Saltsman is an author, most recently of “The Seasonal Jewish Kitchen: A Fresh Take on Tradition” (Sterling Epicure, 2015).

Sweet Dairy Brunch Kugel

From Amelia Saltsman, author of “The Seasonal Jewish Kitchen: A Fresh Take on Tradition” (Sterling Epicure, 2015).

This kugel, made with matzo, is simpler than a noodle one: Use crumbled matzo instead of noodles, and crushed matzo instead of cornflakes in the lemon-scented topping. It’s wonderful warm or cold, for a “second-day” lunch or a Sunday brunch.

MAKE AHEAD: The unbaked kugel needs to be refrigerated for at least 3 hours and up to overnight. The baked kugel can be cooled, covered and refrigerated 2 days in advance, or wrapped tightly in plastic wrap and aluminum foil and frozen for up to 1 month.

For the kugel

3 large eggs, beaten

3/4 cup whole-milk cottage cheese

3/4 cup sour cream

1/3 cup sugar

3 tablespoons unsalted butter or pareve butter substitute, melted

1 teaspoon vanilla extract

1/2 teaspoon kosher or sea salt

1 cup whole milk

1/4 cup raisins, preferably dark

4 sheets matzo, crumbled (pieces not larger than 1 inch)

For the topping

1 sheet matzo

2 teaspoons sugar

1/4 teaspoon kosher or sea salt

Finely grated zest of 1 lemon or 1/2 teaspoon ground cinnamon

4 teaspoons unsalted butter or pareve butter substitute, melted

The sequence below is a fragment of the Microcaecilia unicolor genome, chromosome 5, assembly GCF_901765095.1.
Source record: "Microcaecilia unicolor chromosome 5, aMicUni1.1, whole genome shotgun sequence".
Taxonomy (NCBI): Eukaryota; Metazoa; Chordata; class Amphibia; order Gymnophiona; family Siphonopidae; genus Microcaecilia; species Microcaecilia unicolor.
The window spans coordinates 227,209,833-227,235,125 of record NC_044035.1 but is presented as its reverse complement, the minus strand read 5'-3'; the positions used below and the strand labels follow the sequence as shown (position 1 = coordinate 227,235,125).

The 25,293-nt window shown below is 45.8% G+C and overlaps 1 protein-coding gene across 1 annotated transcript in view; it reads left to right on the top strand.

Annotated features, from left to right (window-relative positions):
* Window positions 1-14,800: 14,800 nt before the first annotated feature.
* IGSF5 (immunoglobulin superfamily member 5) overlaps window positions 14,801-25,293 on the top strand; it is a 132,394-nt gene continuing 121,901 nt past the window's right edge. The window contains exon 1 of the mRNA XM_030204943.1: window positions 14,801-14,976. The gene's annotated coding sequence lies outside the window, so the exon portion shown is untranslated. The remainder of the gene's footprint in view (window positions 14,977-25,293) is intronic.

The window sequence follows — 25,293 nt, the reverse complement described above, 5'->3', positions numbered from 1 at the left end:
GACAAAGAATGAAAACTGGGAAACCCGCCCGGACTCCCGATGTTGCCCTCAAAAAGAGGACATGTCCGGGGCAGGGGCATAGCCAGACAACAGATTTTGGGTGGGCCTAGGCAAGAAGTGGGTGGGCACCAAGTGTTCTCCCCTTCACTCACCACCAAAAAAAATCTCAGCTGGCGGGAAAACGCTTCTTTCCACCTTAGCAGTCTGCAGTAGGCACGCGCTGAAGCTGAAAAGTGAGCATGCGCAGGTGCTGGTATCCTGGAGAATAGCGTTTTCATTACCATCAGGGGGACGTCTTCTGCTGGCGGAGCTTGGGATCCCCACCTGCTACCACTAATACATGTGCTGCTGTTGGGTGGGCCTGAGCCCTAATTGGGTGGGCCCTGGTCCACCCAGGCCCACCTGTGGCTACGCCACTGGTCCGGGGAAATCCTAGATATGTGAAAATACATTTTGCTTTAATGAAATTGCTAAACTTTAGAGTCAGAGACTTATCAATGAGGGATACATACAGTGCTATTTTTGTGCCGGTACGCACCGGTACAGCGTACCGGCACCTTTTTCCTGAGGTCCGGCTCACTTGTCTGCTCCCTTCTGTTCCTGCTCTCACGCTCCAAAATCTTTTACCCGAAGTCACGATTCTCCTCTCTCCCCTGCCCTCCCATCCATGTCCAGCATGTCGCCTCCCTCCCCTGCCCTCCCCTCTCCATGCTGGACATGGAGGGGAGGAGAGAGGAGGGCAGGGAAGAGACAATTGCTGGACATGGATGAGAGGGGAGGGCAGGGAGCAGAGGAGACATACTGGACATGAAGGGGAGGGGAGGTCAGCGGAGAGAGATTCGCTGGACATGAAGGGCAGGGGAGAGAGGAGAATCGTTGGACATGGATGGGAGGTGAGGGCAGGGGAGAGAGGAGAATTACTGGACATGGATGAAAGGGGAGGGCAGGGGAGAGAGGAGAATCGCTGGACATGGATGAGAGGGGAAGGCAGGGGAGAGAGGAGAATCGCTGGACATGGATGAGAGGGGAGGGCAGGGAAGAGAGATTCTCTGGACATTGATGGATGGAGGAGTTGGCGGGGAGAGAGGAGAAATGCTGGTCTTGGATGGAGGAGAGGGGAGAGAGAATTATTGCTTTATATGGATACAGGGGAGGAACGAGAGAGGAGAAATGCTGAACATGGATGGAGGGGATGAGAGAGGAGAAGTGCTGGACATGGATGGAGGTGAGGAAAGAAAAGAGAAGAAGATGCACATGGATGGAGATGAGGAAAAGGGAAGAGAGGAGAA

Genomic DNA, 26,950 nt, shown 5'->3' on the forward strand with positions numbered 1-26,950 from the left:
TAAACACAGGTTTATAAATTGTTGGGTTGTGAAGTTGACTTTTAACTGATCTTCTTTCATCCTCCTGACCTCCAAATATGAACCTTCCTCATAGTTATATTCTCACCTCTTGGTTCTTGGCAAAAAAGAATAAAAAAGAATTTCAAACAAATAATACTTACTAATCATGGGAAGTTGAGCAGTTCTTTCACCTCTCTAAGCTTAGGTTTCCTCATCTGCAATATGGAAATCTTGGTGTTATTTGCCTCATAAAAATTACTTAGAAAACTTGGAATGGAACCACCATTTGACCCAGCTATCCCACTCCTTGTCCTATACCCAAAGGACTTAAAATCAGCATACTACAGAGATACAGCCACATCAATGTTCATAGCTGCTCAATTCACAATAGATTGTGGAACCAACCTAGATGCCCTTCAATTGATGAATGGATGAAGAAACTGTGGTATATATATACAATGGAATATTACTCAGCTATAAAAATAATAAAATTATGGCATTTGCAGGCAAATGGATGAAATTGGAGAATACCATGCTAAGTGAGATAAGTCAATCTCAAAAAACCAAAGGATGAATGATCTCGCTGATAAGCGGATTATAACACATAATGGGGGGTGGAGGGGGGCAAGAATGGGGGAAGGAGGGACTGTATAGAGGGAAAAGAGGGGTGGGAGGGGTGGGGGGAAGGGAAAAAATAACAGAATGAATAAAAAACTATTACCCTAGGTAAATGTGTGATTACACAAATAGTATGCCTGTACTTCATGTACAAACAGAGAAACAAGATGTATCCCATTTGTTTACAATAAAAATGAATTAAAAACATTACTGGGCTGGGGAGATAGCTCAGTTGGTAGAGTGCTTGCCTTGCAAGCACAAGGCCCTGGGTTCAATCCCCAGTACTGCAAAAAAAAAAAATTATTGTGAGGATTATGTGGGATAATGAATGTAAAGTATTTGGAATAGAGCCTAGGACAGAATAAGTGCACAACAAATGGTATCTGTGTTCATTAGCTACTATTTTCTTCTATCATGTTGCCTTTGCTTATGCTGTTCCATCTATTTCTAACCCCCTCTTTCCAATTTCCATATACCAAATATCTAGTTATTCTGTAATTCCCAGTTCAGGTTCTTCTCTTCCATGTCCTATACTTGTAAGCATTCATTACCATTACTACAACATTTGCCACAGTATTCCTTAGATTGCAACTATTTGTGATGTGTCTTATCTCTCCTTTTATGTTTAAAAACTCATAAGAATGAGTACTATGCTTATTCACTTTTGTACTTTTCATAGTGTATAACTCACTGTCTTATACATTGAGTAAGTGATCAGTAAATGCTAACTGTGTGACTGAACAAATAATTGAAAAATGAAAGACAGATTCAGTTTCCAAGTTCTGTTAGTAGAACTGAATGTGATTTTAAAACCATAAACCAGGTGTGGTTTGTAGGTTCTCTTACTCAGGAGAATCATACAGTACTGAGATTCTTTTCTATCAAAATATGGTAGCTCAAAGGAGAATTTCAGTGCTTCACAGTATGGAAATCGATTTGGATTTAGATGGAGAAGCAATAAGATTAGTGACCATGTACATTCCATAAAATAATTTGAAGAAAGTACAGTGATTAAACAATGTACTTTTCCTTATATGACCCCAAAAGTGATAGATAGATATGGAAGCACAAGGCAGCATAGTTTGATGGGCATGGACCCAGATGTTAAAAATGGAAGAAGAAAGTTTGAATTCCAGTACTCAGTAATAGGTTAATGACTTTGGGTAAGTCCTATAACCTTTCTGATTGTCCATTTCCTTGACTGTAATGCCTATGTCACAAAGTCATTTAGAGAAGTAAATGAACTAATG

For the kugel: Stir together the eggs, cottage cheese, sour cream, sugar, butter or butter substitute, vanilla extract and salt in a mixing bowl, then add the milk, raisins and crumbled matzo, stirring until incorporated. The mixture will be very loose. Pour into an 8-by-8-inch or other shallow 6-cup baking dish, cover with plastic wrap and refrigerate at least 3 hours or overnight to firm up.

For the topping: Crush the sheet of matzo into pieces that are mostly 1/4-inch. Measure out 1/3 cup of them; reserve the remaining crumbs for another use. Stir together the 1/3 cup crumbs, sugar, salt, lemon zest or cinnamon and melted butter or butter substitute in a medium bowl.

Heat the oven to 350 degrees. Unwrap the kugel.

Sprinkle the topping evenly over the kugel; bake for about 35 minutes, until golden brown and cooked through. Cool for at least 15 minutes before cutting into squares to serve.

Per serving (using kosher salt and pareve butter substitute): 280 calories, 8 g protein, 30 g carbohydrates, 14 g fat, 7 g saturated fat, 95 mg cholesterol, 300 mg sodium, 0 g dietary fiber, 15 g sugar

Yield: 8 servings.

Savory Spring Leek Matzo Kugel

From Amelia Saltsman, author of “The Seasonal Jewish Kitchen: A Fresh Take on Tradition” (Sterling Epicure, 2015).

Chicken schmaltz (fat) and rendered chicken skin, called gribenes, enrich this flexible kugel. Dill, thyme or sage work well in the mix of aromatics; green garlic or garlic chives can be used to replace one-third of the leeks.

MAKE AHEAD: The gribenes can be refrigerated for up to 1 week or frozen for up to 2 months. The kugel may be baked, cooled, covered and refrigerated a day in advance. Cut into squares (still in the pan) before reheating.

For the optional gribenes:

8 ounces chicken skin (from one 4-pound whole bird)

8 ounces chicken schmaltz (fat)

1/2 medium yellow onion, chopped